Blog to 2019 Day 3: What I learned from Running.

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Running was my world.

It was the one thing that wouldn’t let me down or hurt me.

It was always there for me no matter what.

It was the one thing that made me feel like I could do anything I ever imagined.

Running made me feel like I had super powers.

I started running track when I was 12, but it wasn’t until the next year when I started running the 800 that I would fall in love with the sport.

Every time I ran a new PR I felt like I was unstoppable.

And it felt so great.

Putting in the work and trying your best during a race, and watching it pay off with a new PR.

Nothing could beat that feeling.

Or the feeling or nerves in your stomach the day of the race, the twitching of your leg on the starting line a race ready to go at any moment. The burning in your lungs after you’ve given everything you have, to the feeling of pure joy when you take first place.

Running has taught me so much in life.

  1. To give everything you do your whole heart. No matter what I did in running, I always saw my best results when I gave everything my whole heart. When I remembered why I ran, who I ran for, and how much the sport meant to me. Give heart to everything you do.
  2. To try new things. Running led me to coaching, and it’s by far the best thing I’ve gotten from running. In the middle of my coaching career I was asked to coach something that I knew little about, hurdles. Coaching hurdles gave me the opportunity to learn so much about the sport and to coach some of the best athletes I know. Those kids continue to make me a better coach every single day.
  3. Value your friendships. I met my best friend late in life while running. I was entering in my senior year in college and she was starting out on the team as a freshman. We quickly bonded over the way she said “crick” and me dragging her across the football field. I soon realized that she would be the best friend I needed. She helped me through so much that year, and continues to do so.
  4. Your family is always there for you. My parents went everywhere for our races. If we were there, they would be too. I don’t know if I’ve ever told them this, but if I was in the middle of a race in the middle of a race I would sometimes tell myself out loud “you got this Megan” or “were so proud of you” as if I were them. Their words of encouragement always got me through hard times.
  5. Things just won’t happen, you have to work for them. This one speaks for itself, but I always got great success from running when I gave it my all. The winter before my senior track season, my coach decided to have me do daily doubles. Nothing crazy, but I would just do three to four miles in the morning and our regular afternoon practice on top of that. That track season after my doubles was by far my best season. Putting in that small amount of extra work in the mornings while everyone else wasn’t, made me so much better. If you put in the work, you will get results.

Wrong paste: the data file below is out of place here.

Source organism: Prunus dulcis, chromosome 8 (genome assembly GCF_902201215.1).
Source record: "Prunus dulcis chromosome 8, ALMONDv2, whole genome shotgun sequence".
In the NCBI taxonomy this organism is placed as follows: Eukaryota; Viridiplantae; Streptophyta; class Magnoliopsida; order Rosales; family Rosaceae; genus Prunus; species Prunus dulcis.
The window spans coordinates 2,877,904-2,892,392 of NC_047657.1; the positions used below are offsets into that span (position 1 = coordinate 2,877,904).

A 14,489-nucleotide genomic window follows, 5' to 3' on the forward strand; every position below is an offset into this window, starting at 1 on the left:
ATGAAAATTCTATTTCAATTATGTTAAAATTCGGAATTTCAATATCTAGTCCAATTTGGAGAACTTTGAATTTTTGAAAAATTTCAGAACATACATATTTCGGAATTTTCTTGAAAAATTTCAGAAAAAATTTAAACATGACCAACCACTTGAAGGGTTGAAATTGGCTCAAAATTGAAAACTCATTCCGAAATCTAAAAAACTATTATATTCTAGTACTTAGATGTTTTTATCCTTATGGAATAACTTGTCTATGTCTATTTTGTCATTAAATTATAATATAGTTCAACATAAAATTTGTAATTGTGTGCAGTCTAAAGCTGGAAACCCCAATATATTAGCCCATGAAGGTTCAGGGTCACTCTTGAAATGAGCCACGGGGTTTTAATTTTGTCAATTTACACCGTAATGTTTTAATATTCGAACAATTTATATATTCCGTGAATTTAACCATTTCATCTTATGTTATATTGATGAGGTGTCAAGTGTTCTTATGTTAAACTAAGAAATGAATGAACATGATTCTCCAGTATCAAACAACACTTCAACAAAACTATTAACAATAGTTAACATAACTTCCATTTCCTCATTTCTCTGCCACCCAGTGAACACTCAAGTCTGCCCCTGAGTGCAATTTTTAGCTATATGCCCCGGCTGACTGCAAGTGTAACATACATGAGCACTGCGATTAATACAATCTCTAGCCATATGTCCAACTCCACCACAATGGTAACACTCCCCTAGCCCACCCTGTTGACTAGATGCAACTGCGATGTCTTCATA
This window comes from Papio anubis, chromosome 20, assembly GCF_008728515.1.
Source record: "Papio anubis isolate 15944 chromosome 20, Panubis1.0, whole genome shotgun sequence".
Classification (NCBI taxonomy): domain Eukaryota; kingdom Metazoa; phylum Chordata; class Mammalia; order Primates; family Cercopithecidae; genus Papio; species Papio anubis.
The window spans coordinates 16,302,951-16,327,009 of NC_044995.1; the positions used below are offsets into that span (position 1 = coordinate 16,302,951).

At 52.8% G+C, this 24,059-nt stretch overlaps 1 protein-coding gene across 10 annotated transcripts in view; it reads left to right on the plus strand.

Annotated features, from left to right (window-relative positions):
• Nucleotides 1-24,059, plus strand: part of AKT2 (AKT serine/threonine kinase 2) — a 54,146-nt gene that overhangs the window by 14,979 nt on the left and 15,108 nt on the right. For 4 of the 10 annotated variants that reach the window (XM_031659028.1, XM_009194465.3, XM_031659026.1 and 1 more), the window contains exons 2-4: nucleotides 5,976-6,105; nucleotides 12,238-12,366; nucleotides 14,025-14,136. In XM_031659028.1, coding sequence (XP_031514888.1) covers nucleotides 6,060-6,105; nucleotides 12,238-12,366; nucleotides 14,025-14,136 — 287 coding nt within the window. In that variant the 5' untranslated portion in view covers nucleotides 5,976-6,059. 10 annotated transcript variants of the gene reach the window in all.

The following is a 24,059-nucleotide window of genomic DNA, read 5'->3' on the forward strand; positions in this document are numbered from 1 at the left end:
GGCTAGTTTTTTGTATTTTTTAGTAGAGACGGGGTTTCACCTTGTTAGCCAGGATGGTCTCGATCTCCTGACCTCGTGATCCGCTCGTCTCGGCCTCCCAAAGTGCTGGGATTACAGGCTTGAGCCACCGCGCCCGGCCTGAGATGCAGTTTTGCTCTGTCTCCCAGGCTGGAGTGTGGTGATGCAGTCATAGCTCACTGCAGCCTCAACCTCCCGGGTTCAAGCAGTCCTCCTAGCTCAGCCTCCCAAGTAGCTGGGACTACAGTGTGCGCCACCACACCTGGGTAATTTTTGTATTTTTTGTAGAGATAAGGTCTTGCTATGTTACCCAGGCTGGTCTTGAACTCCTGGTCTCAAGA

6. Don’t be afraid. Some of my best races came from not being afraid. Where I didn’t let the fear of someone beating me, or the fear of the pain from pushing myself get in the way of my success. Where I just took a deep breath, and let my legs take me to the finish line. Don’t let any fear hold you back from accomplishing what you’ve worked so hard for.
  7. You’ll never please everyone. This one was hard for me. I found myself in college trying to make everyone like me. My biggest fear was the girls on the team not wanting to be my friend or thinking I was weird. It wasn’t until one day when a girl on my team told me she would never like me or be my friend, where I finally realized that people won’t like you, and that’s ok. It’s not your job to please everyone.
  8. You have to fall to get back up. Some of the most memorable races for me were races where I ran bad. Races where I literally fell or didn’t even try. I can remember those races vividly. I can remember everything I did wrong and how I felt at that very moment. But if it wasn’t for those races I would have never had the good ones. I would have never known what to do to be better, or what failure feels like. Failures nice, it’s good to feel failure, everyone should feel like a failure. It makes you stronger, it makes you never want to experience it again. It makes you better.
  9. Sometimes you have to put other people first. My entire junior year in track was dedicated to putting my sister first. My coach had me rabbit most of our races, meaning my whole purpose was to get her faster. It was hard. Our entire track career she was faster than I was. I only had a few times where I actually beat her, so having to swallow my pride and solely run to get her faster, it was hard. But it was also so rewarding. In doing that, I qualified for the conference indoor and outdoor meet that year in the 800, an event that wasn’t mine, it was the event I would rabbit Janelle in. In rabbiting for my sister, I bettered myself. I even got pretty good at it. I ran a lifetime PR in the 400 while rabbiting her to a spot at Nationals. It’s very rewarding to help others succeed.